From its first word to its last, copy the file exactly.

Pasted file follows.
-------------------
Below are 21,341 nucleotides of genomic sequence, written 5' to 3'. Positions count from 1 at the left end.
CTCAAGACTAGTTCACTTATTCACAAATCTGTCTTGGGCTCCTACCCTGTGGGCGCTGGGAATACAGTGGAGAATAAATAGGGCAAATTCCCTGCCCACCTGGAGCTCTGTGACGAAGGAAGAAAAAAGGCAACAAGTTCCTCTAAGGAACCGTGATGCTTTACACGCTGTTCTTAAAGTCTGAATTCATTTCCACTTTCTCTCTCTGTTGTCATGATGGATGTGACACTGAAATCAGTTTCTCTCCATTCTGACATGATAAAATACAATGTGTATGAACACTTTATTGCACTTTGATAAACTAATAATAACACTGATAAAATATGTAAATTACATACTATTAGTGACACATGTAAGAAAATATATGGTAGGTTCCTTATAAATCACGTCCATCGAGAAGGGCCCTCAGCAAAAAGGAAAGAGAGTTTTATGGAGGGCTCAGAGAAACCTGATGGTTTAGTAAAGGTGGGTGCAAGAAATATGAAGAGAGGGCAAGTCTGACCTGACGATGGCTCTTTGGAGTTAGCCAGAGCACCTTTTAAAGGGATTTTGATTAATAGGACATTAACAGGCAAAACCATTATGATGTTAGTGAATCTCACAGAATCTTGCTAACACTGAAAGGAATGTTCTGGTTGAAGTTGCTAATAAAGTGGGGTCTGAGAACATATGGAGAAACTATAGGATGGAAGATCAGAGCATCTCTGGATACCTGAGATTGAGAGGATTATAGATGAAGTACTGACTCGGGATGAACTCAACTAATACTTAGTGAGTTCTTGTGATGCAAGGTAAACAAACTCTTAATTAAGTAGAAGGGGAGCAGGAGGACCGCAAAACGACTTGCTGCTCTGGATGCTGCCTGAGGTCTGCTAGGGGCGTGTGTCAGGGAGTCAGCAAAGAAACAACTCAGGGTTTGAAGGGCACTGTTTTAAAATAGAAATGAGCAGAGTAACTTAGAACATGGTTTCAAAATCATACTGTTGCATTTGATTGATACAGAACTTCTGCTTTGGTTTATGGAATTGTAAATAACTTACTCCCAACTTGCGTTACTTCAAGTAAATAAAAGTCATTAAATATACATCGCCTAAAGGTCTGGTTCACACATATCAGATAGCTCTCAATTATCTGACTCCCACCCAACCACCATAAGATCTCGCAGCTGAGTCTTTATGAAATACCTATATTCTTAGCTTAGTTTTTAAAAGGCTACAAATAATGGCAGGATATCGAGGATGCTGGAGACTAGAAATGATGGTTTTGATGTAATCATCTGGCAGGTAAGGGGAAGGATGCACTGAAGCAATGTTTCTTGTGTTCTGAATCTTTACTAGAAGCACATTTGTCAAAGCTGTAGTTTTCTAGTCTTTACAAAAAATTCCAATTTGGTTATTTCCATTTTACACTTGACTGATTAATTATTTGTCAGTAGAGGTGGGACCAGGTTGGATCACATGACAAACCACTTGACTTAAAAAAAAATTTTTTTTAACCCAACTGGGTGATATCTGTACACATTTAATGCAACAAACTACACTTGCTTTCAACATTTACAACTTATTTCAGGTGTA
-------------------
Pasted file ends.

Below are 21,341 nucleotides of genomic sequence, written 5' to 3'. Positions count from 1 at the left end.
CTCAAGACTAGTTCACTTATTCACAAATCTGTCTTGGGCTCCTACCCTGTGGGCGCTGGGAATACAGTGGAGAATAAATAGGGCAAATTCCCTGCCCACCTGGAGCTCTGTGACGAAGGAAGAAAAAAGGCAACAAGTTCCTCTAAGGAACCGTGATGCTTTACACGCTGTTCTTAAAGTCTGAATTCATTTCCACTTTCTCTCTCTGTTGTCATGATGGATGTGACACTGAAATCAGTTTCTCTCCATTCTGACATGATAAAATACAATGTGTATGAACACTTTATTGCACTTTGATAAACTAATAATAACACTGATAAAATATGTAAATTACATACTATTAGTGACACATGTAAGAAAATATATGGTAGGTTCCTTATAAATCACGTCCATCGAGAAGGGCCCTCAGCAAAAAGGAAAGAGAGTTTTATGGAGGGCTCAGAGAAACCTGATGGTTTAGTAAAGGTGGGTGCAAGAAATATGAAGAGAGGGCAAGTCTGACCTGACGATGGCTCTTTGGAGTTAGCCAGAGCACCTTTTAAAGGGATTTTGATTAATAGGACATTAACAGGCAAAACCATTATGATGTTAGTGAATCTCACAGAATCTTGCTAACACTGAAAGGAATGTTCTGGTTGAAGTTGCTAATAAAGTGGGGTCTGAGAACATATGGAGAAACTATAGGATGGAAGATCAGAGCATCTCTGGATACCTGAGATTGAGAGGATTATAGATGAAGTACTGACTCGGGATGAACTCAACTAATACTTAGTGAGTTCTTGTGATGCAAGGTAAACAAACTCTTAATTAAGTAGAAGGGGAGCAGGAGGACCGCAAAACGACTTGCTGCTCTGGATGCTGCCTGAGGTCTGCTAGGGGCGTGTGTCAGGGAGTCAGCAAAGAAACAACTCAGGGTTTGAAGGGCACTGTTTTAAAATAGAAATGAGCAGAGTAACTTAGAACATGGTTTCAAAATCATACTGTTGCATTTGATTGATACAGAACTTCTGCTTTGGTTTATGGAATTGTAAATAACTTACTCCCAACTTGCGTTACTTCAAGTAAATAAAAGTCATTAAATATACATCGCCTAAAGGTCTGGTTCACACATATCAGATAGCTCTCAATTATCTGACTCCCACCCAACCACCATAAGATCTCGCAGCTGAGTCTTTATGAAATACCTATATTCTTAGCTTAGTTTTTAAAAGGCTACAAATAATGGCAGGATATCGAGGATGCTGGAGACTAGAAATGATGGTTTTGATGTAATCATCTGGCAGGTAAGGGGAAGGATGCACTGAAGCAATGTTTCTTGTGTTCTGAATCTTTACTAGAAGCACATTTGTCAAAGCTGTAGTTTTCTAGTCTTTACAAAAAATTCCAATTTGGTTATTTCCATTTTACACTTGACTGATTAATTATTTGTCAGTAGAGGTGGGACCAGGTTGGATCACATGACAAACCACTTGACTTAAAAAAAAATTTTTTTTAACCCAACTGGGTGATATCTGTACACATTTAATGCAACAAACTACACTTGCTTTCAACATTTACAACTTATTTCAGGTGTA